Everyone acknowledges that the US is the greatest narcotic drug-consuming nation, so their declared war on drugs is understandable, as it is a scourge on the health and life of all nations affected by the trade. But it is the guns that kill more than the drugs; and while the drugs are illegal, the guns in the US are not; and while drug money needs to be laundered, not so the billions that American gun manufacturers rake in from the sale of guns and ammunition. The previous US president did not have a problem with the guns; he was their cheerleader, almost, openly supporting known violent hate groups. The current US president has tried to get stiff gun-control legislation passed, but his efforts, like that of others before him, have been thwarted by the effectiveness of so-called gun lobbyists who “influence” the voting of congressmen and senators. So, the US has stuck to its guns, and the crazy killings continue, while little Belize tries to help stop the drugs from passing through our borders on their way north.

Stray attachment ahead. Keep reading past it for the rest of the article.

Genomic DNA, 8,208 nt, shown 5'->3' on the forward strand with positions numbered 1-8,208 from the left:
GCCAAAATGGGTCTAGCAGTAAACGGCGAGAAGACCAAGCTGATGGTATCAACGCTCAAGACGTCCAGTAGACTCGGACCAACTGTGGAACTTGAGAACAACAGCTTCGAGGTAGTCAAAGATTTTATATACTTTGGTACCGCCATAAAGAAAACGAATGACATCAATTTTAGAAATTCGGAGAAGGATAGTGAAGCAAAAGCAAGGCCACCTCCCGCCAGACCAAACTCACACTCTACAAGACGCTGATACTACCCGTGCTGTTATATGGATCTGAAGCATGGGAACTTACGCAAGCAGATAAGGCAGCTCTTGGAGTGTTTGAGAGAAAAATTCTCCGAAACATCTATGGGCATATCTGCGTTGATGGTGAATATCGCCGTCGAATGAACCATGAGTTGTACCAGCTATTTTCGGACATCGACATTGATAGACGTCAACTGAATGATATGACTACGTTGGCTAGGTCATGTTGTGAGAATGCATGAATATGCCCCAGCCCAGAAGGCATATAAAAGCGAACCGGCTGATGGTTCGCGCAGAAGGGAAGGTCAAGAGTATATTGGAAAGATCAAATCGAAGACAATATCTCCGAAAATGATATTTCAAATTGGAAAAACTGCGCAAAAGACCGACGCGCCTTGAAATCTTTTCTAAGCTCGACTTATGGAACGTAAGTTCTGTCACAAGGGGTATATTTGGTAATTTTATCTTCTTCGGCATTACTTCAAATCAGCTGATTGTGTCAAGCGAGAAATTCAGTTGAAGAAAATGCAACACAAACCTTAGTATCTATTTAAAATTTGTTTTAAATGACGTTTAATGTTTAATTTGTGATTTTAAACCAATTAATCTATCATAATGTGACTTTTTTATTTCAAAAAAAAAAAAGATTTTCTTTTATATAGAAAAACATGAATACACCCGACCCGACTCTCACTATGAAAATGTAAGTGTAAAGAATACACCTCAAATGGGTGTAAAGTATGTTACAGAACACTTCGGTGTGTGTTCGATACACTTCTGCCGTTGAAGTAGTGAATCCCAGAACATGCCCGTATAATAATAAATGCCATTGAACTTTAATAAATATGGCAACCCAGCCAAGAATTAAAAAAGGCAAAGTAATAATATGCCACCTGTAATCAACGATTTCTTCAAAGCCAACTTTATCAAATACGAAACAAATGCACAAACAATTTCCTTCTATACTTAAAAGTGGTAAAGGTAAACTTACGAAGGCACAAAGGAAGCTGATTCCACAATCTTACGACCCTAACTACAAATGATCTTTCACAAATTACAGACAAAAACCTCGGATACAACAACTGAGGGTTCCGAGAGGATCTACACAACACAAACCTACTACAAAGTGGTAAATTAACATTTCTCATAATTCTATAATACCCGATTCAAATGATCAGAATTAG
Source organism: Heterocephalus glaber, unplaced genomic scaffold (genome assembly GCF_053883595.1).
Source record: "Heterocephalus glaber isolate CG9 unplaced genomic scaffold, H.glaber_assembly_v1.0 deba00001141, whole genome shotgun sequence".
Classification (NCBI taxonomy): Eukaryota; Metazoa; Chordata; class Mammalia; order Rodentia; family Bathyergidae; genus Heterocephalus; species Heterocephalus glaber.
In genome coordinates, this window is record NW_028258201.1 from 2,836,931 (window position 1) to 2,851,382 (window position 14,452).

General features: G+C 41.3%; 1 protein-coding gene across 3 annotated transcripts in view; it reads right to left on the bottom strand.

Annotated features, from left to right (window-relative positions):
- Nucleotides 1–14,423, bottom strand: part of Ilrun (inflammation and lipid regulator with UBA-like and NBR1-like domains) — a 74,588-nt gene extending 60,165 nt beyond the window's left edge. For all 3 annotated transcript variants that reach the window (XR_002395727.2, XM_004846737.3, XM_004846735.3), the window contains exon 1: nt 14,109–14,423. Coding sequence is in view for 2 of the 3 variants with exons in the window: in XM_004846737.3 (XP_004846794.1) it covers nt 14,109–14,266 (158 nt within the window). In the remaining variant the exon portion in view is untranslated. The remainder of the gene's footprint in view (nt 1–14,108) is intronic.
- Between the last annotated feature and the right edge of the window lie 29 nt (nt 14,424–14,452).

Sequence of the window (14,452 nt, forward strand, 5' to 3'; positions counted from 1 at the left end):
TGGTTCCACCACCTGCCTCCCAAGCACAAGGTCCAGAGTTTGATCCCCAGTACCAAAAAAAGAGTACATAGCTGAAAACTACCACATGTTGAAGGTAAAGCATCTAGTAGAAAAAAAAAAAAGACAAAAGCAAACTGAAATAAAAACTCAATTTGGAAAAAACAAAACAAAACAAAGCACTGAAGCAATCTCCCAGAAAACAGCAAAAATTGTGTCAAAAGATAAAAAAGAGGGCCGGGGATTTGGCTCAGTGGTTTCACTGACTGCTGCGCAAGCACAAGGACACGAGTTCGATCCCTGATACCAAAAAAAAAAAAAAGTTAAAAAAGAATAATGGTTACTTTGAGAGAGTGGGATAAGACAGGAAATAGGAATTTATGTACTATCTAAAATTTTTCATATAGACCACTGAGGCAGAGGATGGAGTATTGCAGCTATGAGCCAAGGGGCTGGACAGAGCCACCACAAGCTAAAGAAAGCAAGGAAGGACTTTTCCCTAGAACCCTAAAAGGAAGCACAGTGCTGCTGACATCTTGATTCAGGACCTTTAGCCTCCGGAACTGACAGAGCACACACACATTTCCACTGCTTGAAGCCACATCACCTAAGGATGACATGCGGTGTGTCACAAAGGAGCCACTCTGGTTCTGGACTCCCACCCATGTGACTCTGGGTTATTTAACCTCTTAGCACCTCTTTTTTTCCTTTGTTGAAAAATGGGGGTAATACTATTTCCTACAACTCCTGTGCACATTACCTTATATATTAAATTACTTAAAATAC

On the question of the over half-a-century long US trade embargo against Cuba, the situation is more intriguing. The first black US president, Democrat Barack Obama, made a few moves to ease the embargo on Cuba, allowing remittances to flow, and easier travel between the countries. But, no surprises, under Republican President Trump, the full weight of the US embargo was returned upon Cuba, with even more harsh restrictions. Well, when the former running mate and vice-president under Obama, Democrat Joe Biden himself succeeded Trump as US president, surprisingly, a lot of the harsh measures Trump had instituted against Cuba have remained in place. What’s up with that? Well, no US president can do as he pleases, unless he garners enough members’ support in the Congress and the Senate, and it has been a hard political task due to the rabid anti-Castro masses of Cuban immigrants in Florida
Well, Cuba has been perhaps the longest and dearest friend of Belize, from after the Cuban revolution in 1959, giving its unwavering support during our 1960s and 1970s struggle for independence in the face of the Guatemalan claim to our territory. So, should our PM shy away from hosting our best friend in order not to displease a much bigger and mightier friend? There is a matter of national pride and respect here, and it appears that our PM John Briceño is up to the task.